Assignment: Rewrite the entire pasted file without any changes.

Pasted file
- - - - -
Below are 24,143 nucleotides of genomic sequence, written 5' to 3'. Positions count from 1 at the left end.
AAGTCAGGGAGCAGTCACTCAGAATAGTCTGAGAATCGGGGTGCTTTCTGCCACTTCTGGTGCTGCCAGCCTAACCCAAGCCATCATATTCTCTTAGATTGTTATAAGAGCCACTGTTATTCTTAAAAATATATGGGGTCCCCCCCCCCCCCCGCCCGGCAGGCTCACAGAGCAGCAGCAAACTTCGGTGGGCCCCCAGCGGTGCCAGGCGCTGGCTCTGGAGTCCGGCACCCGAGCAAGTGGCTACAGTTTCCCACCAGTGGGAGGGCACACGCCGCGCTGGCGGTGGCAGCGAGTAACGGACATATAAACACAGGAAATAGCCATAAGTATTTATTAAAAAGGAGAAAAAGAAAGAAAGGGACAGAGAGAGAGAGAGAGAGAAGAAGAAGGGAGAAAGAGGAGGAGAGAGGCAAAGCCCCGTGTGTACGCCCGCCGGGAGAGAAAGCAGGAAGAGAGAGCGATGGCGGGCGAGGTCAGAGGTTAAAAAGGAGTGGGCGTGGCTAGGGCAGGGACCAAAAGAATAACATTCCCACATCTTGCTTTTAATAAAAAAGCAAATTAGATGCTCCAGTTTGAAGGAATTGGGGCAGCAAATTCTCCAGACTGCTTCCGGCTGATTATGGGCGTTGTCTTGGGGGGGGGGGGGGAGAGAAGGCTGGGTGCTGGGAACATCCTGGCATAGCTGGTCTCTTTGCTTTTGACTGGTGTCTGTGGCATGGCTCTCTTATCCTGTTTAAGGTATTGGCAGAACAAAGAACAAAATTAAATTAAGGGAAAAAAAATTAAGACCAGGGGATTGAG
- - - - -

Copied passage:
Below are 24,143 nucleotides of genomic sequence, written 5' to 3'. Positions count from 1 at the left end.
AAGTCAGGGAGCAGTCACTCAGAATAGTCTGAGAATCGGGGTGCTTTCTGCCACTTCTGGTGCTGCCAGCCTAACCCAAGCCATCATATTCTCTTAGATTGTTATAAGAGCCACTGTTATTCTTAAAAATATATGGGGTCCCCCCCCCCCCCCGCCCGGCAGGCTCACAGAGCAGCAGCAAACTTCGGTGGGCCCCCAGCGGTGCCAGGCGCTGGCTCTGGAGTCCGGCACCCGAGCAAGTGGCTACAGTTTCCCACCAGTGGGAGGGCACACGCCGCGCTGGCGGTGGCAGCGAGTAACGGACATATAAACACAGGAAATAGCCATAAGTATTTATTAAAAAGGAGAAAAAGAAAGAAAGGGACAGAGAGAGAGAGAGAGAGAAGAAGAAGGGAGAAAGAGGAGGAGAGAGGCAAAGCCCCGTGTGTACGCCCGCCGGGAGAGAAAGCAGGAAGAGAGAGCGATGGCGGGCGAGGTCAGAGGTTAAAAAGGAGTGGGCGTGGCTAGGGCAGGGACCAAAAGAATAACATTCCCACATCTTGCTTTTAATAAAAAAGCAAATTAGATGCTCCAGTTTGAAGGAATTGGGGCAGCAAATTCTCCAGACTGCTTCCGGCTGATTATGGGCGTTGTCTTGGGGGGGGGGGGGGAGAGAAGGCTGGGTGCTGGGAACATCCTGGCATAGCTGGTCTCTTTGCTTTTGACTGGTGTCTGTGGCATGGCTCTCTTATCCTGTTTAAGGTATTGGCAGAACAAAGAACAAAATTAAATTAAGGGAAAAAAAATTAAGACCAGGGGATTGAG